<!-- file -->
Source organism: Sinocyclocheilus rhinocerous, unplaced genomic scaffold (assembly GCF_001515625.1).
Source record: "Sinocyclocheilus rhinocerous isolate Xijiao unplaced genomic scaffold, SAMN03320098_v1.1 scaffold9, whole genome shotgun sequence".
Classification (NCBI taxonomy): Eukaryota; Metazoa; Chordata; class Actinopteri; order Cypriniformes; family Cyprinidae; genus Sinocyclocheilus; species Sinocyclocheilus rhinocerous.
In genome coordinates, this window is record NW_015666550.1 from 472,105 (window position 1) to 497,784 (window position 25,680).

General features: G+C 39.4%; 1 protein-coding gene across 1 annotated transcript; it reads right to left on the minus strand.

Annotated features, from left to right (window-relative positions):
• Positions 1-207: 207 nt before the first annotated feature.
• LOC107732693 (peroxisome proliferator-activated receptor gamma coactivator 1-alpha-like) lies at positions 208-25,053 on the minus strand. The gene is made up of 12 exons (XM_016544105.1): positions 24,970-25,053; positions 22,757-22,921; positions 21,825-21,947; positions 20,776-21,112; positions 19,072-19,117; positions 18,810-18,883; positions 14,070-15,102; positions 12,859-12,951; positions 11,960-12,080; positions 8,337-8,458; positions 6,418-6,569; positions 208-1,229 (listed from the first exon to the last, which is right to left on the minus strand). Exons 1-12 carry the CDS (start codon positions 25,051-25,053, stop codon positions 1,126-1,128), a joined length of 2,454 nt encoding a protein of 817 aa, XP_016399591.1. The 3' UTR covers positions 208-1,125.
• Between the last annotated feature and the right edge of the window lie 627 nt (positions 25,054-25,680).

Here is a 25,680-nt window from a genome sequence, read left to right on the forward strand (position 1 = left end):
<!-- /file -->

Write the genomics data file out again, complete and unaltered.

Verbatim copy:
Source organism: Sinocyclocheilus rhinocerous, unplaced genomic scaffold (assembly GCF_001515625.1).
Source record: "Sinocyclocheilus rhinocerous isolate Xijiao unplaced genomic scaffold, SAMN03320098_v1.1 scaffold9, whole genome shotgun sequence".
Classification (NCBI taxonomy): Eukaryota; Metazoa; Chordata; class Actinopteri; order Cypriniformes; family Cyprinidae; genus Sinocyclocheilus; species Sinocyclocheilus rhinocerous.
In genome coordinates, this window is record NW_015666550.1 from 472,105 (window position 1) to 497,784 (window position 25,680).

General features: G+C 39.4%; 1 protein-coding gene across 1 annotated transcript; it reads right to left on the minus strand.

Annotated features, from left to right (window-relative positions):
• Positions 1-207: 207 nt before the first annotated feature.
• LOC107732693 (peroxisome proliferator-activated receptor gamma coactivator 1-alpha-like) lies at positions 208-25,053 on the minus strand. The gene is made up of 12 exons (XM_016544105.1): positions 24,970-25,053; positions 22,757-22,921; positions 21,825-21,947; positions 20,776-21,112; positions 19,072-19,117; positions 18,810-18,883; positions 14,070-15,102; positions 12,859-12,951; positions 11,960-12,080; positions 8,337-8,458; positions 6,418-6,569; positions 208-1,229 (listed from the first exon to the last, which is right to left on the minus strand). Exons 1-12 carry the CDS (start codon positions 25,051-25,053, stop codon positions 1,126-1,128), a joined length of 2,454 nt encoding a protein of 817 aa, XP_016399591.1. The 3' UTR covers positions 208-1,125.
• Between the last annotated feature and the right edge of the window lie 627 nt (positions 25,054-25,680).

Here is a 25,680-nt window from a genome sequence, read left to right on the forward strand (position 1 = left end):